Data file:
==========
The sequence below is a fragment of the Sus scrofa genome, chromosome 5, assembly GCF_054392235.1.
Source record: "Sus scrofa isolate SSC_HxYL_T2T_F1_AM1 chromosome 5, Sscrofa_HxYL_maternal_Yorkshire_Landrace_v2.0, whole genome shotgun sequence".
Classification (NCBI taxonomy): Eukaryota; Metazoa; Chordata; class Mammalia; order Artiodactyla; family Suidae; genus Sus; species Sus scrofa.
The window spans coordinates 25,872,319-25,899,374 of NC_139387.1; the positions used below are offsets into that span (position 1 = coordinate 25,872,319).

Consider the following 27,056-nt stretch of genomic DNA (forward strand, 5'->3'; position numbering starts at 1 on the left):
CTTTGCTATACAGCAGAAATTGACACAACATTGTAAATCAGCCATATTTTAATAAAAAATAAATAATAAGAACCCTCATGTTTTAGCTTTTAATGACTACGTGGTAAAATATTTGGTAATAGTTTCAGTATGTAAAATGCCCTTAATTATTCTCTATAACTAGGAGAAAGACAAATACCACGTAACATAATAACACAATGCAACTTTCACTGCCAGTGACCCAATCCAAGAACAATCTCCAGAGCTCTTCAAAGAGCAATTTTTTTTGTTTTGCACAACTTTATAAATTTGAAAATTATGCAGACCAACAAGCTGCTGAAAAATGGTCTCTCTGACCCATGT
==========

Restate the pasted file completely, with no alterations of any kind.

The sequence below is a fragment of the Sus scrofa genome, chromosome 5, assembly GCF_054392235.1.
Source record: "Sus scrofa isolate SSC_HxYL_T2T_F1_AM1 chromosome 5, Sscrofa_HxYL_maternal_Yorkshire_Landrace_v2.0, whole genome shotgun sequence".
Classification (NCBI taxonomy): Eukaryota; Metazoa; Chordata; class Mammalia; order Artiodactyla; family Suidae; genus Sus; species Sus scrofa.
The window spans coordinates 25,872,319-25,899,374 of NC_139387.1; the positions used below are offsets into that span (position 1 = coordinate 25,872,319).

Consider the following 27,056-nt stretch of genomic DNA (forward strand, 5'->3'; position numbering starts at 1 on the left):
CTTTGCTATACAGCAGAAATTGACACAACATTGTAAATCAGCCATATTTTAATAAAAAATAAATAATAAGAACCCTCATGTTTTAGCTTTTAATGACTACGTGGTAAAATATTTGGTAATAGTTTCAGTATGTAAAATGCCCTTAATTATTCTCTATAACTAGGAGAAAGACAAATACCACGTAACATAATAACACAATGCAACTTTCACTGCCAGTGACCCAATCCAAGAACAATCTCCAGAGCTCTTCAAAGAGCAATTTTTTTTGTTTTGCACAACTTTATAAATTTGAAAATTATGCAGACCAACAAGCTGCTGAAAAATGGTCTCTCTGACCCATGT